Public art in urban landscapes can animate and enrich civic spaces, and may even help people feel more attached to the places where they live.
A recent study done in the United States by the Gallup Poll for the Knight Foundation called the Soul of the Community investigated how residents felt about their communities, as indicated by their responses to a broad range of questions.
Over the course of three years, 43,000 people in 26 communities were asked about the emotional connection they felt with their communities. It examined factors that engendered a sense of loyalty, or even passionate feelings about a place. The researchers were looking for ideas that could help these communities understand how to attract and retain the talented workers that cities need in order to thrive.
What they found was that “social offerings, openness and welcome-ness” and importantly, “the aesthetics of a place, that is…its art, parks and green spaces” ranked higher than education, safety, and the local economy as drivers of attachment. In other words, art, parks and green spaces were considered to be the features that promote in people deep feelings for a place – a sense of belonging.
Landscape architects who are directly engaged in the design of the urban public domain — streetscapes and parks, greenspaces, plazas, laneways and waterfronts — have long understood this. Our work frequently speaks to creating “places” by promoting distinctive design propositions that respond to the specifics of a locale and express a site’s “sense of place.” We also frequently work with artists to facilitate and implement public art, in collaborations often referred to as “placemaking.”
Increasingly, public art strategies and policies are embedded in local government capital works programs and community cultural development agendas. Public art has been added to the social, recreational and cultural services and programs councils consider to be essential for their residents and visitors. Over time, as these public art projects are implemented, they can have a genuinely transformative effect on public areas, influencing the identity of a community or urban precinct.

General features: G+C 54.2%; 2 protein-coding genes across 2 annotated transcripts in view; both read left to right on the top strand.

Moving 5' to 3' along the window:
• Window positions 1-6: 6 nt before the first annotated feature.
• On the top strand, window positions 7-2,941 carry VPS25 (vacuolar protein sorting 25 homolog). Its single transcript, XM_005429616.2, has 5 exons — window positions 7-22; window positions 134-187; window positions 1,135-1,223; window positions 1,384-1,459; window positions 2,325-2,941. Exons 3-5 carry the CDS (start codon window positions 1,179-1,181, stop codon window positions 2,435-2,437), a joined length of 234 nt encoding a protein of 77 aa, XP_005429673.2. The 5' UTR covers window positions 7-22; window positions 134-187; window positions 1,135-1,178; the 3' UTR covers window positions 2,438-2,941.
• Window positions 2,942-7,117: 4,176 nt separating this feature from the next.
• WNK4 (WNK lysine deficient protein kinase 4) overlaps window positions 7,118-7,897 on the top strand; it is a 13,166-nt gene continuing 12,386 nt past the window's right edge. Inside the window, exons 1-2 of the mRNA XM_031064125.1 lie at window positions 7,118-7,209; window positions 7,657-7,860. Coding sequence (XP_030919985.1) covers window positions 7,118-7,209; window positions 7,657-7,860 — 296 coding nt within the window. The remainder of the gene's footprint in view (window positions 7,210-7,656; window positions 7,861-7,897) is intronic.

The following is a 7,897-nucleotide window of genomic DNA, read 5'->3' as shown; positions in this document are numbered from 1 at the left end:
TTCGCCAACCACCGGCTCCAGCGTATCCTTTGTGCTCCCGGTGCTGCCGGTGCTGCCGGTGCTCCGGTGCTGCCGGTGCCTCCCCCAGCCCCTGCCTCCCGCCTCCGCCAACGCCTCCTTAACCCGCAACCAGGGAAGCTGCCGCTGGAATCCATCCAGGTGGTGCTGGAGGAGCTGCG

There are a wide range of projects that comes under the banner of “public art”, be they site-specific permanent pieces, or ephemeral artworks that are activated by, for example, daily tides or occasional weather events. They might be sound installations, performances, or visual extravaganzas, like Sydney’s Vivid Festival. They can also include individual heritage features or monuments from past generations that hold meaning for a community, connecting people to a previous period of history.
Many landscape architects would agree that the most successful public art works in outdoor settings are those that are truly “of the place.” That is, they are created with a particular site and context in mind, and often in consultation or even direct engagement with the public who will enjoy the works.
Public art also has the capacity to connect people to one another, as well as to place. The urban sociologist and astute observer of urban humans in their habitat, William Whyte, observed a phenomenon that he called “triangulation.” He defined this as “the process by which some external stimulus provides a linkage between people and prompts strangers to talk to other strangers as if they knew each other.”
In particular, he noted the strong social effects that sculpture and other public art can have. He noticed that people are actually drawn to it, and it provoked a strong response, whether positive or negative. It often encouraged an exchange of ideas, or a shared experience, no matter how momentary. It might even prompt strangers to have a conversation with each other about it.
Triangulation can be experienced in various ways. Have you ever visited the Vietnam War Memorial in Washington D.C. by the architect/artist Maya Lin? The pathways draw you down into the site and, at once, you are amid fellow visitors solemnly interacting with the work, seeing your own reflection among the names of dead inscribed on the polished black granite walls. Within the site, the atmosphere is quiet and focused. While you’re there alongside many others, you also feel very alone.
A contrasting experience of triangulation is interacting with the Cloud Gate, by Anish Kapoor in Chicago’s Millennium Park, or “the Bean” as it is known. Its highly reflective, curved surfaces of polished stainless steel exudes an energy that draws you in, under and around the sculpture, and attracts people to do all sorts of goofy things.
A recent blog commentator noted that it was a lucky coincidence that Cloud Gate arrived around the same time as the selfie, as it is “the kind of recognizable landmark made for Instagram travelogues.”
Finally, a few thoughts from a not-for-profit organisation, Americans for the Arts, remind us of the important contribution public art can make to generating equitable and inclusive communities—something we must also commit to achieving as our cities grow larger and more dense:
“Great public art reveals its meaning over time, rewarding repeated visits. Beyond all that, public art has the distinct ability to add beauty to our shared environment; to commemorate, memorialise, and celebrate; and to transport us, if only momentarily out of our daily routine. Public art is for everyone and it is free. Many people don’t visit museums or attend the theatre…(but) anybody can experience public art.”